**11.** In the Exploratorium science museum, a circular parade happens every year on pi day. Each person participating holds one digit in the number pi. It wasn’t celebrated around the United States like it is now until Congress passed Resolution 224, which designated March 14th as pi day. Congress hoped that celebrating pi day would cultivate a higher level of enthusiasm for math and science among American students.

**12.** The calculation of pi is a stress test for a computer. It works just like a digital cardiogram since it indicates the level of activity within the computer’s processor.

**13.** Givenchy sells a men’s cologne with the name ‘Pi’. The company markets this product as capable of enhancing the attractiveness of intelligent and visionary men.

**14.** The number pi is not just an important part of conversations among mathematicians or students. In the famous O.J. Simpson trial, the defense attorney and FBI agent’s argument revolved around the value of pi. The FBI agent’s findings in the case weren’t accurate because he used pi inaccurately.

**15.** The number pi was so alluring, even in the 16th century, that Dutch-German mathematician Ludolph van Ceulen spent most of his life calculating the first 36 digits of pi. It is said that the first 36 numbers were engraved on his tombstone, which is now lost.

**16.** William Shanks, a British mathematician, worked manually to find the digits of pi in 1873. He spent many years trying to calculate the pi digits by hand and found the first 707 digits. Unfortunately, the 527th digit he found was wrong, which made all the following digits wrong as well.

**17.** In the year 1888, an Indiana country doctor claimed that he had learned the exact measure of a circle through supernatural means. He believed in his “supernatural” knowledge so much that he filed a proposal to pass a bill in the Indiana legislature so that he could copyright his genius findings. However, there was a math professor in the legislature who showed the fellow how his proposed bill would result in a wrong value of pi.

**18.** The number pi is literally infinitely long. But the number 123456 doesn’t appear anywhere in the first million digits of pi. It is a bit shocking because if a million digits of pi don’t have the sequence 124356, it definitely is the most unique number.

**19.** Chinese people were far ahead of the West in finding the digits of pi. Why? Chinese mathematicians were ahead in the pi game because of two reasons: they had decimal notations and they had a symbol for the number zero. It wasn’t until the late middle ages that European mathematicians started using the number zero. At that time, European mathematicians partnered with Arab and Indian minds to bring the symbol of zero into their system.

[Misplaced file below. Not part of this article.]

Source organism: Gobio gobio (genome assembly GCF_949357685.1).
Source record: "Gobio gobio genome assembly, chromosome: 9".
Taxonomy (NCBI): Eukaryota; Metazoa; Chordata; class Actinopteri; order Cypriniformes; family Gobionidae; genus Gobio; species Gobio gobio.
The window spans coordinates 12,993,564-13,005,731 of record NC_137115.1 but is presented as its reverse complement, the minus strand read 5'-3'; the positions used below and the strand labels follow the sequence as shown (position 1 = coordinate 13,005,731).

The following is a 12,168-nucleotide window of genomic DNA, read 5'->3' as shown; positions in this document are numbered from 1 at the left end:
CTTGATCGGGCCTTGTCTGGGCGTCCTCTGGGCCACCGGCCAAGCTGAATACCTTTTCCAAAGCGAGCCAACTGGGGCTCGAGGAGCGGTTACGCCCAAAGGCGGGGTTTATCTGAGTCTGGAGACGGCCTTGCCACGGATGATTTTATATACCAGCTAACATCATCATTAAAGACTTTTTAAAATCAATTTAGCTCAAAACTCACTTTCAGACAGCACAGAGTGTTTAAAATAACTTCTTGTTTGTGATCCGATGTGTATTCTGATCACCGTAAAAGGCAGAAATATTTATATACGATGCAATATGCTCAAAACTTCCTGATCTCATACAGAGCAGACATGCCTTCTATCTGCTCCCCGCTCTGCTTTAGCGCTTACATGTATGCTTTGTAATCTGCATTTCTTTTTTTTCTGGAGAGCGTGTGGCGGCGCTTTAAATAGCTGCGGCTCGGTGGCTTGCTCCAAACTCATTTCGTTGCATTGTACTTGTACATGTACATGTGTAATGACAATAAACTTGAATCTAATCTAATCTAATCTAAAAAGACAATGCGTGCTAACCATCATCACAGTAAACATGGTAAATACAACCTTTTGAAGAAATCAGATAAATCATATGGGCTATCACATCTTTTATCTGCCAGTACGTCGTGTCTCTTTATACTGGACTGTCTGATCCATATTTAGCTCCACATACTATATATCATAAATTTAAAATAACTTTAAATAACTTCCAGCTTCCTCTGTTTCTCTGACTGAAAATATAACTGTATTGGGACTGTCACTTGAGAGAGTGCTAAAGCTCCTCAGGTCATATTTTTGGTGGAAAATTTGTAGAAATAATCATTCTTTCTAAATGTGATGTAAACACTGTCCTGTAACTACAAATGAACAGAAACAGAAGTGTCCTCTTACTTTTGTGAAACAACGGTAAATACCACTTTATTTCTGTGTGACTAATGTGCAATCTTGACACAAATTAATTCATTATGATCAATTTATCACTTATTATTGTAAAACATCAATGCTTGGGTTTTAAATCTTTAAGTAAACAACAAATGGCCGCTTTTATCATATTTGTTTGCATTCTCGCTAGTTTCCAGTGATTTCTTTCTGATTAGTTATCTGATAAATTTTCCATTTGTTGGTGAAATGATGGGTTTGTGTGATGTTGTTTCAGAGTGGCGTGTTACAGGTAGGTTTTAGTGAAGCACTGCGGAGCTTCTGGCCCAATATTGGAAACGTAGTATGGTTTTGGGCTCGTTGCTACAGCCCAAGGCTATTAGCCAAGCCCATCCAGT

**20.** In ancient times, mathematicians used a unique method to calculate pi. They would add more and more sides to a polygon so that its area approached the area of a circle. Archimedes, the most famous Greek mathematician and inventor, used a polygon with 96 sides. Many other mathematicians also used this polygon-method to compute the infinitely long number pi. In China, a mathematician used over 3,000 sides in a polygon to arrive at the value 3.14159. Another mathematician used about 25,000 sides to calculate pi.

**21.** Many mathematicians believe that it is more accurate to say that a circle has infinite corners than it is to say that it has none. It is only reasonable to assume that the infinite number of corners in a circle correlates to the infinite number of digits of pi.

**22.** The number pi is very effective when you used in calculations For instance, rounding the number pi to just 9 digits after the decimal and use it to calculate earth’s circumference yield incredibly accurate results. For every 25,000 miles, the number pi will only err to 1/4th of an inch.

**23.** Even today, people are racing to calculate more digits of pi in a never ending competition. In the year 2010, a Japanese engineer and an American computer wizard broke the record for the most number of pi digits by calculating up to 5 trillion digits of pi. The amazing part is that they didn’t use any supercomputers. They just used desktop computers, 20 external hard disks, and their brilliant minds.

**24.** The Greek letter π is the first letter of the word periphery and perimeter. And as we all know, pi is the ratio of a circle’s “periphery” to its diameter.

**25.** Interestingly, some of the most famous scientists in the world have a connection to pi day. Albert Einstein was born on March 14th, 1879. Stephen Hawking died on March 15th, 2018 at the age of 76.

Resources: https://www.piday.org/pi-facts/ and https://www.piday.org